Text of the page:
The Homer Police Department is hosting a Special Olympics torch run this weekend to raise funds and awareness for athletes, a representative said.
Athletes and police are encouraged to run together, while officers carry the Olympic torch from the Homer Fire Department to Durkee Memorial Park, which is 1.2 miles, said Homer Police Chief Robert Pitman. The fire department will host a breakfast in the park for runners and athletes.
It’s part of a day of activities in Homer. A chicken barbecue will be at noon, and a parade organized by the fire department will be 6 p.m.
“Residents can show their support for this event by cheering on athletes on June 12 at they run along North Main St. to the park,” Pitman said. “Representatives from Special Olympics will also be at the park if anyone would like to donate.”
The Southern Tier chapter, which includes Broome, Chenango, Cortland, Delaware, Otsego, Tioga and Tompkins counties, is home to roughly 3,000 athletes, said Renee Snyder, vice president of development for Special Olympics New York. Globally, the torch run raises $50 million. In New York, it raises $2 million.
“In theory, every town and municipality has a torch run, but that’s not necessarily the case,” Snyder said. “We have about 60 across the state but typically, we have more. We are operating at about 70% of what we usually do this year.”
Officers from Homer, Cortland, Ithaca, state police and the Cortland County Sheriff’s Office will run Saturday, Pitman said. Sponsors include CP Cash and Carry, Bill Bros. Dairy and Tops Market.
The run usually precedes the Summer Games, which take place in June, but were canceled this year, Snyder said.
However, the Special Olympics will host the summer state games in Ithaca and Cortland in 2022, Snyder said.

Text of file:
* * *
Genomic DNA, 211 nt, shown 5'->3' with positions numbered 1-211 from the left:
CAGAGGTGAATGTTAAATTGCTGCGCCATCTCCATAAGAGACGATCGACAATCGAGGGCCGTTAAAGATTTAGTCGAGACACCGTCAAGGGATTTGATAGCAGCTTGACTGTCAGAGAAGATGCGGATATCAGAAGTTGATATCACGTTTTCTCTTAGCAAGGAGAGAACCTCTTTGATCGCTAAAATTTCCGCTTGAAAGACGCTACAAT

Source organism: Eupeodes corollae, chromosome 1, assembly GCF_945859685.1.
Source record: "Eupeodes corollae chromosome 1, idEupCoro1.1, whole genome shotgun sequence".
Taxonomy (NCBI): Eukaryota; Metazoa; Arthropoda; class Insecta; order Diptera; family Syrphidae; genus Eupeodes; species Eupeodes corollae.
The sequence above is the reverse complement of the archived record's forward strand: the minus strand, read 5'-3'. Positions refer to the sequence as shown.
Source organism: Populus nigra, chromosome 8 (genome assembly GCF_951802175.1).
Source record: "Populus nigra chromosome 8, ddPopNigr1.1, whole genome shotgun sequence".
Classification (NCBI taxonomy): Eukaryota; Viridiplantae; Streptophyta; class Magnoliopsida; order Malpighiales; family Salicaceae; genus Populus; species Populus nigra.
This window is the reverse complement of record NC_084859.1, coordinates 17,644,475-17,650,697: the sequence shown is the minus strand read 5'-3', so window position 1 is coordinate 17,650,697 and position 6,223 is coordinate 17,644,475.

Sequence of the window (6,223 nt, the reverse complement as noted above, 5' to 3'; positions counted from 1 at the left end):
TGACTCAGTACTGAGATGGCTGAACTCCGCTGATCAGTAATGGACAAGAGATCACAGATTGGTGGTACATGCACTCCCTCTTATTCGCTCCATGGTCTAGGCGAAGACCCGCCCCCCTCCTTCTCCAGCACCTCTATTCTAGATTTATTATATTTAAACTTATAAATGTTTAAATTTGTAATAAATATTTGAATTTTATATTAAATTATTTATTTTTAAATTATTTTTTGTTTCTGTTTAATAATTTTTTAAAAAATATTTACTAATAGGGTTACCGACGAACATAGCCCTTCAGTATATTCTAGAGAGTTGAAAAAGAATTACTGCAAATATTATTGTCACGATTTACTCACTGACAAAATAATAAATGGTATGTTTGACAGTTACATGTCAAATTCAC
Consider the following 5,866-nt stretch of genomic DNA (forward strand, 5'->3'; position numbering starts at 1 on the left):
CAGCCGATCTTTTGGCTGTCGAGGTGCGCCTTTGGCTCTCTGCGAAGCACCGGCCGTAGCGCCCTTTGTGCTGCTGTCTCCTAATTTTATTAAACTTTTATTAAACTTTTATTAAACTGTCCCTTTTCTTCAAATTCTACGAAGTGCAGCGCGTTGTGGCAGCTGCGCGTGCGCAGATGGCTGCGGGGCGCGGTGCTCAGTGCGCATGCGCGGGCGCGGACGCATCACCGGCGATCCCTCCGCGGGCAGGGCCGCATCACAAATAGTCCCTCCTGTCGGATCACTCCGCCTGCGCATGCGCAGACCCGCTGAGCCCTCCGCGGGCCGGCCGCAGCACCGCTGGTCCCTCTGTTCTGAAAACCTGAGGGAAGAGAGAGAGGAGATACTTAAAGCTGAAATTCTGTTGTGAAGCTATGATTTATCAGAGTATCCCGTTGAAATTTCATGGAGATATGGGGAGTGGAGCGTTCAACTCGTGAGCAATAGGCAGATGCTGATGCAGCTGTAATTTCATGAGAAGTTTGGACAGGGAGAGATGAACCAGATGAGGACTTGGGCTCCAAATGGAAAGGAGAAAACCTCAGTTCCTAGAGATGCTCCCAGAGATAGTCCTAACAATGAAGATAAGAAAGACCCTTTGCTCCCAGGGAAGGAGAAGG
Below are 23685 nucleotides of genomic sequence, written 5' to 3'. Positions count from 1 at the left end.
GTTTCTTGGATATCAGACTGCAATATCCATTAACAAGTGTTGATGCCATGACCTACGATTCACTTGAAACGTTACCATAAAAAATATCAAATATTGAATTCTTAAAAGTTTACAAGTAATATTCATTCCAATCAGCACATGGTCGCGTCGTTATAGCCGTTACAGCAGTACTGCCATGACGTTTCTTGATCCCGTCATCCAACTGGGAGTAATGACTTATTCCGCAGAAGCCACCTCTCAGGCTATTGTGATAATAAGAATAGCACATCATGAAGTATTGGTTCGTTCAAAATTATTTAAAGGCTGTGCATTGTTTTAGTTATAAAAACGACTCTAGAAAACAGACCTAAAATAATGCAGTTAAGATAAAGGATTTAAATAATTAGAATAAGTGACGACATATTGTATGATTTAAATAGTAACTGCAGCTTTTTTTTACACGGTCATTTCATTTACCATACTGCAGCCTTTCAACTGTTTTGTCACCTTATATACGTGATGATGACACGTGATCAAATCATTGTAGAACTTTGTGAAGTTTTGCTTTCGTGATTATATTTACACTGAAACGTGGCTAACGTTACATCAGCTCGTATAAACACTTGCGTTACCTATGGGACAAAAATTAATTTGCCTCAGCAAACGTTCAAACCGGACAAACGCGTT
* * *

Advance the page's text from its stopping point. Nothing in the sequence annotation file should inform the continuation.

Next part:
“Special Olympics New York is the largest special Olympics program in North America with over 67,000 athletes who are training and competing every day of the week,” Snyder said. “The law enforcement torch run initiative is the largest grass root and public awareness vehicle for Special Olympics.”
The organization hosts several fundraising events like polar plunges and T-shirt sales with proceeds helping athletes with equipment, transportation, venues, awards and other expenses, Snyder said.
“Our athletes are never charged for anything,” Snyder said. “We are raising all of these funds so they can do what they do every day.”
“The run is usually done as a county,” said Cortland Deputy Chief David Guerrera who has run in the past. “Lately, we’ve been running a short stint within the county and in the city.”
In past years, athletes and police have run anywhere from three miles to the entire length of the county, with bands and buses lined up along the way to support runners, Guerrera said. This is the first year the Homer police department will host the event.
“They expressed interest in wanting to do it in Homer and we put it together,” said Cortland police Officer Joseph Peters, a member of the statewide special Olympics committee, who has helped plan the local runs since 2013. “Hopefully we have just as good of a showing in Homer as we did in Cortland.”